But that includes states where polling is within the margin of error. And, at this point, polling is almost irrelevant. The cases have not been litigated yet; the campaigns have not been waged; neither candidate has even officially crossed the magic number to win his or her respective primaries yet.
Bottom line: There is a lot of time to go.
(One note about Colorado: The only poll in the RCP average of the state is one Quinnipiac poll from November showing Trump up 11. That's hardly a good indicator of what will happen this upcoming November, but for the sake of having something to go on, it's why we put Colorado red. For a more up-to-date primer on the state of play in Colorado with on-the-ground reporting, check out Colorado Public Radio's Ben Markus' report here. It notes how the gender gap may be the biggest hurdle for Trump in Colorado.)
The Democratic Head Start
Clinton 164-136 (safe)
Clinton 201-180 (safe + likely)
Democrats start out with an electoral edge because of demography — especially growing Latino populations in key states — as well as Democrats' clustering in big cities in big states, like California, New York and Illinois.
Republicans, on the other hand, have seen their greatest appeal in the South and rural areas of the West and Midwest. Their biggest electoral vote state is Texas.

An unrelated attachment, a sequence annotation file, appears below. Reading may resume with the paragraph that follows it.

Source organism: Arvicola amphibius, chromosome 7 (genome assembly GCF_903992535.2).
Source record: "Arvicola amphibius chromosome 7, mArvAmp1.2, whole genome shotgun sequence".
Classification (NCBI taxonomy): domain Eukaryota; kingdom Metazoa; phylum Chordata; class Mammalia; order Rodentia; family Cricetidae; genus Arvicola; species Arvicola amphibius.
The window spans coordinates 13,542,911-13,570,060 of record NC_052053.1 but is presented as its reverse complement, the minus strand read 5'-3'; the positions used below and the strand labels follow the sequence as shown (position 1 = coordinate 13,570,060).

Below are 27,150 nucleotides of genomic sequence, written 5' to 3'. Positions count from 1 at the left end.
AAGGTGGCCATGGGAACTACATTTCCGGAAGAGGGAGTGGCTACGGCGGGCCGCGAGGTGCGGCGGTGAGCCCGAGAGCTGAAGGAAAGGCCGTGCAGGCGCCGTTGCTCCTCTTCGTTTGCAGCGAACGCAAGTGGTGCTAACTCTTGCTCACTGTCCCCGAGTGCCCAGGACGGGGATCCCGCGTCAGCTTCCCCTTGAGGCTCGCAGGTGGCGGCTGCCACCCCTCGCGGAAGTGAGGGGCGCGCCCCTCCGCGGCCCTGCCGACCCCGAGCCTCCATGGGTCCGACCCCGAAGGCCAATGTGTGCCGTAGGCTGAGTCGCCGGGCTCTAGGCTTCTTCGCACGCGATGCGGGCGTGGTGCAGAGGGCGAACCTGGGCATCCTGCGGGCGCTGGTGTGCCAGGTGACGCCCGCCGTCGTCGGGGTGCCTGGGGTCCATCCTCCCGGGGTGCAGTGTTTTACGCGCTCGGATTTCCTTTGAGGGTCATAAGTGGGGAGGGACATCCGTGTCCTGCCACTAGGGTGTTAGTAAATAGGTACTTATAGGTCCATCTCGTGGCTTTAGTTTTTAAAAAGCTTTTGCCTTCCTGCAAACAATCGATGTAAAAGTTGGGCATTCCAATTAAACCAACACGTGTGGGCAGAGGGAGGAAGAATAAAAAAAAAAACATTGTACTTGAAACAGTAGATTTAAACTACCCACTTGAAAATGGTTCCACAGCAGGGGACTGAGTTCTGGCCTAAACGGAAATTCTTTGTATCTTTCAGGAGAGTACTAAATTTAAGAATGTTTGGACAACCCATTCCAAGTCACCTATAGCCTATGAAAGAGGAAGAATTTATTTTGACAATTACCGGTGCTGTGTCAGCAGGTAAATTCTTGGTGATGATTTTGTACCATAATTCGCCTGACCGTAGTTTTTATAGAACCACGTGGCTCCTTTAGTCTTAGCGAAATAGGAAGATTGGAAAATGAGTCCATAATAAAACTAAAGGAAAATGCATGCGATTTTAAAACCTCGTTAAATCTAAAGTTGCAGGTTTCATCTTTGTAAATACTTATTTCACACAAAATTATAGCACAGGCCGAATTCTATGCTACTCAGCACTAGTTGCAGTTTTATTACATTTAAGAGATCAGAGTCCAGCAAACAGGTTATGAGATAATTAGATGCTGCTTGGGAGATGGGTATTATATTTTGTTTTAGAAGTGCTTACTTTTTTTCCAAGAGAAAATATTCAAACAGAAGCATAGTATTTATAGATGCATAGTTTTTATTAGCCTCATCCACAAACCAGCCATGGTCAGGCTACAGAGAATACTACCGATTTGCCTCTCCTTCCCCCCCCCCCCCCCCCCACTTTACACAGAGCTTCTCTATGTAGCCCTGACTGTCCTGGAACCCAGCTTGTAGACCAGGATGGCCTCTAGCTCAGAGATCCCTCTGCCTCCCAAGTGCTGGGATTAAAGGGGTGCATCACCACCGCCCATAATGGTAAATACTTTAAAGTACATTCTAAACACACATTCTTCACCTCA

So looking at just the seats considered "safe," Clinton — or any Democrat — would start with a 164-136 advantage.
Adding in the "likely" states, Democrats still lead 201-180.
Can Trump Win New York?
Donald Trump would argue that he can pick off some of these traditionally safe and likely Democratic states, notably his home state of New York, as well as bordering New Jersey, where Trump backer Chris Christie is governor. But there's just no evidence of that yet. Here's why:
-- Trump may have won the New York primary, but the Republican primary was 91 percent white, according to exit polls. The 2012 general election was only 67 percent white. (New Jersey's primary comes up June 7, and Trump will probably win it. But that state, too, is far more diverse in a general election than in a GOP primary.)
-- Neither state has gone Republican in almost 30 years.
-- And Barack Obama won them both twice: New York by at least 28 points; New Jersey by at least 15.
Because of Christie and because of Trump's proximity, we move New Jersey to "likely" instead of "safe." But more would need to happen to move either into a "lean" category. And if polling does show them coming into play, it means other, more potentially reachable states have also very likely moved in Trump's favor.